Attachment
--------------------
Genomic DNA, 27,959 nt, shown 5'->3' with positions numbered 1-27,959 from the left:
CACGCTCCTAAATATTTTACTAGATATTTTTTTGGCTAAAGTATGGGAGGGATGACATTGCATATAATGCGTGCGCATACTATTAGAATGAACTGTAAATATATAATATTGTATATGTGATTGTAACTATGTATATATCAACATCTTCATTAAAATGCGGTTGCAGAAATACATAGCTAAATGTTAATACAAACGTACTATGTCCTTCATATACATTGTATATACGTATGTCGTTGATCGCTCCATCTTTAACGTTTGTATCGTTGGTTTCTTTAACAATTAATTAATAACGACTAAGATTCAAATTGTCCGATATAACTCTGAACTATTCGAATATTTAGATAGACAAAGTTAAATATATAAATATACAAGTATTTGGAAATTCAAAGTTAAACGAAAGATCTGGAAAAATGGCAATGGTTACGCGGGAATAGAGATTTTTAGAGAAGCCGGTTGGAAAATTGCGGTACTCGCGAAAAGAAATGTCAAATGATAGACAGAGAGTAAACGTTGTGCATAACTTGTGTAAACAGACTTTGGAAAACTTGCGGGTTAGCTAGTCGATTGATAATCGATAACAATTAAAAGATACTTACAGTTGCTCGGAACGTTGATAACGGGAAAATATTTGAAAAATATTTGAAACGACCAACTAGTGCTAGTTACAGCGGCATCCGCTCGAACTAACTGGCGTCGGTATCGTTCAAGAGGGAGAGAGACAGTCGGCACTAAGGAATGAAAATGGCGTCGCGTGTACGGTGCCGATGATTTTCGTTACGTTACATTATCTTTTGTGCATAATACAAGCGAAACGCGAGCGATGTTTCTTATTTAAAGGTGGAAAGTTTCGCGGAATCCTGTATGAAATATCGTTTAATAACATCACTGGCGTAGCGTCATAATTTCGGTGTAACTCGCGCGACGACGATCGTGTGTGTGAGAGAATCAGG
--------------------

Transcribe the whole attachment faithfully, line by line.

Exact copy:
Genomic DNA, 27,959 nt, shown 5'->3' with positions numbered 1-27,959 from the left:
CACGCTCCTAAATATTTTACTAGATATTTTTTTGGCTAAAGTATGGGAGGGATGACATTGCATATAATGCGTGCGCATACTATTAGAATGAACTGTAAATATATAATATTGTATATGTGATTGTAACTATGTATATATCAACATCTTCATTAAAATGCGGTTGCAGAAATACATAGCTAAATGTTAATACAAACGTACTATGTCCTTCATATACATTGTATATACGTATGTCGTTGATCGCTCCATCTTTAACGTTTGTATCGTTGGTTTCTTTAACAATTAATTAATAACGACTAAGATTCAAATTGTCCGATATAACTCTGAACTATTCGAATATTTAGATAGACAAAGTTAAATATATAAATATACAAGTATTTGGAAATTCAAAGTTAAACGAAAGATCTGGAAAAATGGCAATGGTTACGCGGGAATAGAGATTTTTAGAGAAGCCGGTTGGAAAATTGCGGTACTCGCGAAAAGAAATGTCAAATGATAGACAGAGAGTAAACGTTGTGCATAACTTGTGTAAACAGACTTTGGAAAACTTGCGGGTTAGCTAGTCGATTGATAATCGATAACAATTAAAAGATACTTACAGTTGCTCGGAACGTTGATAACGGGAAAATATTTGAAAAATATTTGAAACGACCAACTAGTGCTAGTTACAGCGGCATCCGCTCGAACTAACTGGCGTCGGTATCGTTCAAGAGGGAGAGAGACAGTCGGCACTAAGGAATGAAAATGGCGTCGCGTGTACGGTGCCGATGATTTTCGTTACGTTACATTATCTTTTGTGCATAATACAAGCGAAACGCGAGCGATGTTTCTTATTTAAAGGTGGAAAGTTTCGCGGAATCCTGTATGAAATATCGTTTAATAACATCACTGGCGTAGCGTCATAATTTCGGTGTAACTCGCGCGACGACGATCGTGTGTGTGAGAGAATCAGG